David B. D'Ambrosio and Kenneth O. Stanley (2008)
Generative Encoding for Multiagent Learning
In: Proceedings of the Genetic and Evolutionary Computation Conference (GECCO 2008). New York, NY: ACM, 2008 (8 pages)
Winner of the Best Paper Award in Generative and Developmental Systems at GECCO-2008
Note: This paper is accompanied with a set of videos at http://eplex.cs.ucf.edu/multiagenthyperneat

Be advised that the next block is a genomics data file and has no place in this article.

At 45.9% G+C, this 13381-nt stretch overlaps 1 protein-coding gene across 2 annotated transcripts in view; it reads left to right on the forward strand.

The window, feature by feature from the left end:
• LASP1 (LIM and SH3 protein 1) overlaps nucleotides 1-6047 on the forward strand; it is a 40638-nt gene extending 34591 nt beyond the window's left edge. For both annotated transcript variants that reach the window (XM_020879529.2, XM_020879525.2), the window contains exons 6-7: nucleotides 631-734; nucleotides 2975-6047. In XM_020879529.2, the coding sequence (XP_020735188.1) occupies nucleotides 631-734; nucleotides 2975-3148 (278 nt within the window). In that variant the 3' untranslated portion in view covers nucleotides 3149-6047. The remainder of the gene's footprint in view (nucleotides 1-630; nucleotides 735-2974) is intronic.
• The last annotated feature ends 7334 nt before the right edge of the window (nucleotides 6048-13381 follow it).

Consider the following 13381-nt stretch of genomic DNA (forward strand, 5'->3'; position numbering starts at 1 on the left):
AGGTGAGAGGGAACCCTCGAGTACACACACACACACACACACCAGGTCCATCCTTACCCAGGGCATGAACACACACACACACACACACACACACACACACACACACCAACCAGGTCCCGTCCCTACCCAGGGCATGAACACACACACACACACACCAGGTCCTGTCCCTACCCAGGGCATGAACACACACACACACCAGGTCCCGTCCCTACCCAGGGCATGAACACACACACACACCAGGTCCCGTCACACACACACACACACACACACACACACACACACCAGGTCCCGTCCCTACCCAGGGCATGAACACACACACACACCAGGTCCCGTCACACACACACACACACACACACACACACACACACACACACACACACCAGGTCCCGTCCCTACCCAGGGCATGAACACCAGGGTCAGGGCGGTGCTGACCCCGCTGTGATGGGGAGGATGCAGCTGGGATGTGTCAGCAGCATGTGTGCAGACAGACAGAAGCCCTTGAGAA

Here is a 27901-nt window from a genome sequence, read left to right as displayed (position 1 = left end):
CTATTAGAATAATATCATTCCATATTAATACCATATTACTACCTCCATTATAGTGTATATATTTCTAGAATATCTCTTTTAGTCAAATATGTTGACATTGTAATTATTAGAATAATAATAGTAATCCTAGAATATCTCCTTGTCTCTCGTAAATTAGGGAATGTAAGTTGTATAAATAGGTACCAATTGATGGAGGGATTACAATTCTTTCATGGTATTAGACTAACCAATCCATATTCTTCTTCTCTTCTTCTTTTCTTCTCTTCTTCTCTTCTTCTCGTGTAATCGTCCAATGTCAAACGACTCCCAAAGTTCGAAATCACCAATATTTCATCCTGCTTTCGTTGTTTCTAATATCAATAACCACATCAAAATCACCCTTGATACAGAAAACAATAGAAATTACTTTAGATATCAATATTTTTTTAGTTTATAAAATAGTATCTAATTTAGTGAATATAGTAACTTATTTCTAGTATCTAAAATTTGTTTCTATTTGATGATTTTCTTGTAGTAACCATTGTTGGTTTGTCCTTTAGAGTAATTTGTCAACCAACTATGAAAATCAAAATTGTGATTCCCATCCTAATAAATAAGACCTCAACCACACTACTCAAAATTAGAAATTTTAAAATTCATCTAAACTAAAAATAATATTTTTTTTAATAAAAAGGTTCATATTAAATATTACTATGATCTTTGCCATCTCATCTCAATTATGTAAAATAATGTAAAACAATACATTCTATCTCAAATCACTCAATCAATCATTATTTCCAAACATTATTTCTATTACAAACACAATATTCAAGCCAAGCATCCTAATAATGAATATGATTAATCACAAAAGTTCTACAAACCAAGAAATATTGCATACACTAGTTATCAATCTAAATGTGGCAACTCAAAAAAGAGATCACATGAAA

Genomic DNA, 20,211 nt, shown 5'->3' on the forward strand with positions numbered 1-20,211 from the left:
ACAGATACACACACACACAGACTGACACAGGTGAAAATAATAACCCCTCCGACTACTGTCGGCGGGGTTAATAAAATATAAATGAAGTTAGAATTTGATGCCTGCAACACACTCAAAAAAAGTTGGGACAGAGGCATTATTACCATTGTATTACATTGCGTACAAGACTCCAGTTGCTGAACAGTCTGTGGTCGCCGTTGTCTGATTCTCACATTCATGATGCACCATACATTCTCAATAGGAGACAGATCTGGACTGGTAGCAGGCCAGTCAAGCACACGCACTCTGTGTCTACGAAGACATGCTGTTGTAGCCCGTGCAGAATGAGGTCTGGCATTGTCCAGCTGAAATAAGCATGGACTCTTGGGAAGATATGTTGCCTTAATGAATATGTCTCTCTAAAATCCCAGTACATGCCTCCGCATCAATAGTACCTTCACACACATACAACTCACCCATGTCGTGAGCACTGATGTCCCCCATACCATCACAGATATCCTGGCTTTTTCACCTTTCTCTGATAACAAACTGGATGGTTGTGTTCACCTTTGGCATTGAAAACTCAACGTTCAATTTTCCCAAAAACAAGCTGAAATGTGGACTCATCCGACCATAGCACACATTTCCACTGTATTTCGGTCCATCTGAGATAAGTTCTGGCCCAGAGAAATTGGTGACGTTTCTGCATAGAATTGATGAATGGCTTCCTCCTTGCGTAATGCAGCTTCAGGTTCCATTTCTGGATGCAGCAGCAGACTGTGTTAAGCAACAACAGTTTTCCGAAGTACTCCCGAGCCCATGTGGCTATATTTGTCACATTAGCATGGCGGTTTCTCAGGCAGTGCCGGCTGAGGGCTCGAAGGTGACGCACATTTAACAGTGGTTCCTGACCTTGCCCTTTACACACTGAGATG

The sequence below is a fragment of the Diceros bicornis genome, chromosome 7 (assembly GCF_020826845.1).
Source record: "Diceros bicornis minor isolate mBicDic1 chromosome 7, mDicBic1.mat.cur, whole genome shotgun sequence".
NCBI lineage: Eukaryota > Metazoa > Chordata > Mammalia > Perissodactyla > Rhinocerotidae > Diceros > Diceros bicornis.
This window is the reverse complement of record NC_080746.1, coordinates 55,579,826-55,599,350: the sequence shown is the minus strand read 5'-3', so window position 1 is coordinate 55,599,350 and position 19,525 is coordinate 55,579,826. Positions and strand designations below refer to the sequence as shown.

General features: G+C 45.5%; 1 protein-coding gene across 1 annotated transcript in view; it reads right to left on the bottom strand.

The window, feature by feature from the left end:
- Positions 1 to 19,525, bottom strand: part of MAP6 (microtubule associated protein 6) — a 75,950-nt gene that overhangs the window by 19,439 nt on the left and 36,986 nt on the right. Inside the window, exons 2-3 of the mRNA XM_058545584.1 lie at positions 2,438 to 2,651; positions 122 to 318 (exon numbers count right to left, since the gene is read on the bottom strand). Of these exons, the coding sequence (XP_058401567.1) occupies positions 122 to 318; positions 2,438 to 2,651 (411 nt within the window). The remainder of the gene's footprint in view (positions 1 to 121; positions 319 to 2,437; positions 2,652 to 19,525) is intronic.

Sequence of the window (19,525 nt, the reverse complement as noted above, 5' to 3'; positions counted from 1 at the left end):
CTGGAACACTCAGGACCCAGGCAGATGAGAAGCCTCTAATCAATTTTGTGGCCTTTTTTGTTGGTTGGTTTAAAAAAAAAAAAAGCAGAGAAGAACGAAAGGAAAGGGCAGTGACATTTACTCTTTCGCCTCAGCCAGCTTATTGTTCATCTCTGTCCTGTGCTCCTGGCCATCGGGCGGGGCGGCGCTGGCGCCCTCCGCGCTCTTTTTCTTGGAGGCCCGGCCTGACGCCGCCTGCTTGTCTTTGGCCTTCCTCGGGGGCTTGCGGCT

This paper argues that multiagent learning is a potential "killer application" for generative and developmental systems (GDS) because key challenges in learning to coordinate a team of agents are naturally addressed through indirect encodings and information reuse. For example, a significant problem for multiagent learning is that policies learned separately for different agent roles may nevertheless need to share a basic skill set, forcing the learning algorithm to reinvent the wheel for each agent. GDS is a good match for this kind of problem because it specializes in ways to encode patterns of related yet varying motifs. In this paper, to establish the promise of this capability, the Hypercube-based NeuroEvolution of Augmenting Topologies (HyperNEAT) generative approach to evolving neurocontrollers learns a set of coordinated policies encoded by a single genome representing a team of predator agents that work together to capture prey. Experimental results show that it is not only possible, but beneficial to encode a heterogeneous team of agents with an indirect encoding. The main contribution is thus to open up a significant new application domain for GDS.